The idea that left vs right has been replaced by open vs closed is one of the most self-serving conceits of contemporary politics. I have never met anyone who wants to live in a closed society, but I have met plenty of people who think that the forms of openness of the past couple of decades have not served their interests.
Factories and offices have moved abroad. EU free movement has brought a new workforce to compete with the one already here, and an extra four million people overall have arrived in the past 15 years, while wages have barely grown. Combine that with open public services and an estimated illegal migration population of at least 500,000 and you can see why so many people have not needed Nigel Farage’s help to worry about borders.
One such person is a British Caribbean ex-serviceman, Vince McBean, who appeared last week on a Channel 4 news special on the Windrush scandal to report that despite being wounded in action he had to pay £90 for his British passport. Departing from the programme’s narrative he also blurted out his resentment against the Europeans ‘who come over here and benefit from our hard work’.
It is not just the white majority who want a return to more modest levels of immigration and a sense that the authorities have some control over who is here. Working-class black and Asian Brits often share the same sense of being pushed aside by the high inflows that have become too central to Britain’s economic growth model.
It is also minorities and recent immigrants who are most likely to be disadvantaged by illegal immigration. Illegality, higher here than in comparable countries, is not only unfair on legal immigrants who wait their turn and the businesses who play by the rules, but it fosters as well a twilight world of criminality and exploitation. A 2013 poll found that 82 per cent of people want stronger action to remove illegals.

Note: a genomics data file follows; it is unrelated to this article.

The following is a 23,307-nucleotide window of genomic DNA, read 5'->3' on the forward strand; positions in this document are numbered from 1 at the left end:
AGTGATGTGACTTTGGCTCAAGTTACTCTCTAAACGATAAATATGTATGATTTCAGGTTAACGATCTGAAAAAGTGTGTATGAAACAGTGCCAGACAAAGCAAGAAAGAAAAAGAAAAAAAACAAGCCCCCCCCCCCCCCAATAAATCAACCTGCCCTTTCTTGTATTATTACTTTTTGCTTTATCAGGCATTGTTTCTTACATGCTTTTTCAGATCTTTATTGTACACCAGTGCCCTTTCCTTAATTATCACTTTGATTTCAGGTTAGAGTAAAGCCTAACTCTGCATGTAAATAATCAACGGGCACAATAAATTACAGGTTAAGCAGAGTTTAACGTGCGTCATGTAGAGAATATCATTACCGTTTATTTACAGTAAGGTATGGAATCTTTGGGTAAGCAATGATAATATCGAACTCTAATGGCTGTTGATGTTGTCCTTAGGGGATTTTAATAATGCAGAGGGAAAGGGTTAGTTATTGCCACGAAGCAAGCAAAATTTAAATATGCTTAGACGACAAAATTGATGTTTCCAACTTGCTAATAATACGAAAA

It is worth rehearsing these basic points as the many enemies of the more stringent border controls introduced in May’s time as home secretary (2010-2016) jump on the Windrush bandwagon with a view to undoing her achievements. It is also worth pointing out that the Home Office has become a very different place in recent years. One official I know recalled joining in the early 1990s ‘when it was completely white and very right-wing’.
Small-c conservative attitudes remain in parts of the department and there were some people who grumbled about Amber Rudd’s more permissive approach. But having spent some time in recent months mixing with immigration officials at several different locations, and levels of seniority, I have been impressed by their generally humane attitudes. As one of them put it to me: ‘A lot of the immigration offenders we pick up are victims too.’
The Home Office reflects the ethnic mix and views of the country. The London-based illegal immigration enforcement team I witnessed in action earlier this year was half white and half black and Asian, led by a charismatic British Nigerian woman.
They were raiding shops and restaurants in Thornton Heath, south London, based on tip-offs from the public, looking for illegal workers. They usually find plenty —although just two when I was with them.
The Windrush scandal has left many people with the impression that deporting people from Britain is easy. That is not how it looks from the front line where a combination of resource constraints (lack of detention centre space), legal reform (human rights law) and political obstruction (countries of origin refusing to accept returns) makes it feel like the system is ‘broken’, as one regional director described it.
That’s an exaggeration. The number of deportations rose from 25,000 in 2004 to 45,000 in 2013, though it has trailed off a bit in recent years and there has been a steep decline in the number of forced removals — last year it was just 12,321, and half were prisoners. (The top three countries for deportations are all white European: Romania, Albania and Poland.)
One big reason forced deportations are harder is that asylum claims can be spun out until an individual has been here for more than two years and can then try to claim family life protection under human rights law.
These obstacles explain why all governments in recent times, but especially Theresa May’s Home Office, tried to nudge illegals to the door via the now-to-be-renamed ‘hostile environment’—meaning that, mimicking a European ID card system, people have to prove their legal status when opening a bank account, renting a flat, using the NHS, taking a job and so on.